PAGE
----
Careers rarely develop the way we plan them. Our career path often takes many twists and turns, with particular events, choices and people influencing our direction.
We asked Stacey Bradley from Forestry Careers Ireland to give some advice for people considering this job:
Get as much experience on the ground as you can. Being able to work well with GIS and large amounts of data is also extremely beneficial. Maintain a willingness to learn about forestry and technology.
What are your interests?
The Investigative person will usually find a particular area of science to be of interest. They are inclined toward intellectual and analytical activities and enjoy observation and theory. They may prefer thought to action, and enjoy the challenge of solving problems with sophiscticated technology. These types prefer mentally stimulating environments and often pay close attention to developments in their chosen field.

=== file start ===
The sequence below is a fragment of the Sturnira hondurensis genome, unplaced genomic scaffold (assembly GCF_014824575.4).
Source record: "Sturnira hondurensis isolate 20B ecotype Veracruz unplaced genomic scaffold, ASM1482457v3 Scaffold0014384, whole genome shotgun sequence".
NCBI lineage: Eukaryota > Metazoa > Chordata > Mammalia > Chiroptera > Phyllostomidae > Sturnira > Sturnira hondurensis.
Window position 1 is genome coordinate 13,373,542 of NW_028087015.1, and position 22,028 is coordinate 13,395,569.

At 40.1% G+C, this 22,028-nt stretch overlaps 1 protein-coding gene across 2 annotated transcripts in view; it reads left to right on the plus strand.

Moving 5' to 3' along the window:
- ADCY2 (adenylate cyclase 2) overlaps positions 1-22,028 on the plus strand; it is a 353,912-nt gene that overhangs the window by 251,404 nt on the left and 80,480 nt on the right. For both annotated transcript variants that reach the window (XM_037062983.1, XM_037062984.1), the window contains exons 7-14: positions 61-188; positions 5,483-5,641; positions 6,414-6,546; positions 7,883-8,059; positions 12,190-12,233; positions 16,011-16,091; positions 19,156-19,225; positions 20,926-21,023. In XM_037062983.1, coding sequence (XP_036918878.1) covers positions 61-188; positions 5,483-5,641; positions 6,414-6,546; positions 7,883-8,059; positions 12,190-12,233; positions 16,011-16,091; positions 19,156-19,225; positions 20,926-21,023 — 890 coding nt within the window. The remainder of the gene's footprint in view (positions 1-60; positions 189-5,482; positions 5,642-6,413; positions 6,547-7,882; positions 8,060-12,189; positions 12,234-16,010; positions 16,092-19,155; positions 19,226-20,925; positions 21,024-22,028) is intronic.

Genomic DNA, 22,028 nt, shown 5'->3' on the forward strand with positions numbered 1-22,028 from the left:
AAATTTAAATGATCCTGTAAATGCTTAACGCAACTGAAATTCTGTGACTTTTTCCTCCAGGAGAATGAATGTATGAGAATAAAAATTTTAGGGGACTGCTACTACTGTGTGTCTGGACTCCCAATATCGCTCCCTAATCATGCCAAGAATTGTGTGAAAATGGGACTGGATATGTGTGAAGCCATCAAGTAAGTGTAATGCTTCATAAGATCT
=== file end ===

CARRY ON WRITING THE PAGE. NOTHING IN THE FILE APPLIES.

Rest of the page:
What subjects did you take in school and how have these influenced your career path?
English, Maths, Irish, French, History, Geography, Home Economics, Commerce (now called Business Studies) - these were subjects that I did for my Inter Cert, (now the Junior Cert), I left school after this. The courses that I took that had career implications were English, Maths, Commerce and Home Economics.
The implications of these were that English is needed for communication, Home Economics prepares one for life experiences and Commerce gives one an understanding of budgets and financial constraints. The subjects are practical ones and have helped me in my career. In hindsight I would have gone on to do my Leaving Cert and would have done Biology as this would have given me a basis to go further with my career, such as studying for nursing.